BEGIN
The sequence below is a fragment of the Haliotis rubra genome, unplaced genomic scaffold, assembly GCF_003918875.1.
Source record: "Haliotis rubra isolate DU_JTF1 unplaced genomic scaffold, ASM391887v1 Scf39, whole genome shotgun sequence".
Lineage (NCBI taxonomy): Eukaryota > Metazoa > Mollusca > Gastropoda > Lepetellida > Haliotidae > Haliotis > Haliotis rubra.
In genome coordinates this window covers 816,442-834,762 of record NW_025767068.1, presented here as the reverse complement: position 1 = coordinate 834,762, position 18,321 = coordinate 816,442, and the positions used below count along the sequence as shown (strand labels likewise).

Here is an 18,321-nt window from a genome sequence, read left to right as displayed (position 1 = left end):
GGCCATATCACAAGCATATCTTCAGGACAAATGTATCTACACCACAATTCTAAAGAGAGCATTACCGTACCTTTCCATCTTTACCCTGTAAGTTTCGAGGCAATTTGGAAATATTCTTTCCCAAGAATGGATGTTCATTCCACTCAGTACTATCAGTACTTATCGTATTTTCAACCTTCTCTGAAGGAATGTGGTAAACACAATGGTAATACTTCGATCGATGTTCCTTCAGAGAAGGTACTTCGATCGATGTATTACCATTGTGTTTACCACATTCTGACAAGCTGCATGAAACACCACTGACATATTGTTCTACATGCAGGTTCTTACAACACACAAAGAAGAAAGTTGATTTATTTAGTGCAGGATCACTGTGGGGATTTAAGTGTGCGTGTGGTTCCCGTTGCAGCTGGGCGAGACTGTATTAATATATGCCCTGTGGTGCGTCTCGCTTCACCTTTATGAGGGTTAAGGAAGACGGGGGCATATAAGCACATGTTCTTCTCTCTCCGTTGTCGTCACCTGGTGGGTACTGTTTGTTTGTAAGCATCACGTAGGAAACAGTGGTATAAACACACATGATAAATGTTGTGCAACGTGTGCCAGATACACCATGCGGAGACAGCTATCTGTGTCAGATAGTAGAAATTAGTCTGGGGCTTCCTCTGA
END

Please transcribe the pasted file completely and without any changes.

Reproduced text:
The sequence below is a fragment of the Haliotis rubra genome, unplaced genomic scaffold, assembly GCF_003918875.1.
Source record: "Haliotis rubra isolate DU_JTF1 unplaced genomic scaffold, ASM391887v1 Scf39, whole genome shotgun sequence".
Lineage (NCBI taxonomy): Eukaryota > Metazoa > Mollusca > Gastropoda > Lepetellida > Haliotidae > Haliotis > Haliotis rubra.
In genome coordinates this window covers 816,442-834,762 of record NW_025767068.1, presented here as the reverse complement: position 1 = coordinate 834,762, position 18,321 = coordinate 816,442, and the positions used below count along the sequence as shown (strand labels likewise).

Here is an 18,321-nt window from a genome sequence, read left to right as displayed (position 1 = left end):
GGCCATATCACAAGCATATCTTCAGGACAAATGTATCTACACCACAATTCTAAAGAGAGCATTACCGTACCTTTCCATCTTTACCCTGTAAGTTTCGAGGCAATTTGGAAATATTCTTTCCCAAGAATGGATGTTCATTCCACTCAGTACTATCAGTACTTATCGTATTTTCAACCTTCTCTGAAGGAATGTGGTAAACACAATGGTAATACTTCGATCGATGTTCCTTCAGAGAAGGTACTTCGATCGATGTATTACCATTGTGTTTACCACATTCTGACAAGCTGCATGAAACACCACTGACATATTGTTCTACATGCAGGTTCTTACAACACACAAAGAAGAAAGTTGATTTATTTAGTGCAGGATCACTGTGGGGATTTAAGTGTGCGTGTGGTTCCCGTTGCAGCTGGGCGAGACTGTATTAATATATGCCCTGTGGTGCGTCTCGCTTCACCTTTATGAGGGTTAAGGAAGACGGGGGCATATAAGCACATGTTCTTCTCTCTCCGTTGTCGTCACCTGGTGGGTACTGTTTGTTTGTAAGCATCACGTAGGAAACAGTGGTATAAACACACATGATAAATGTTGTGCAACGTGTGCCAGATACACCATGCGGAGACAGCTATCTGTGTCAGATAGTAGAAATTAGTCTGGGGCTTCCTCTGA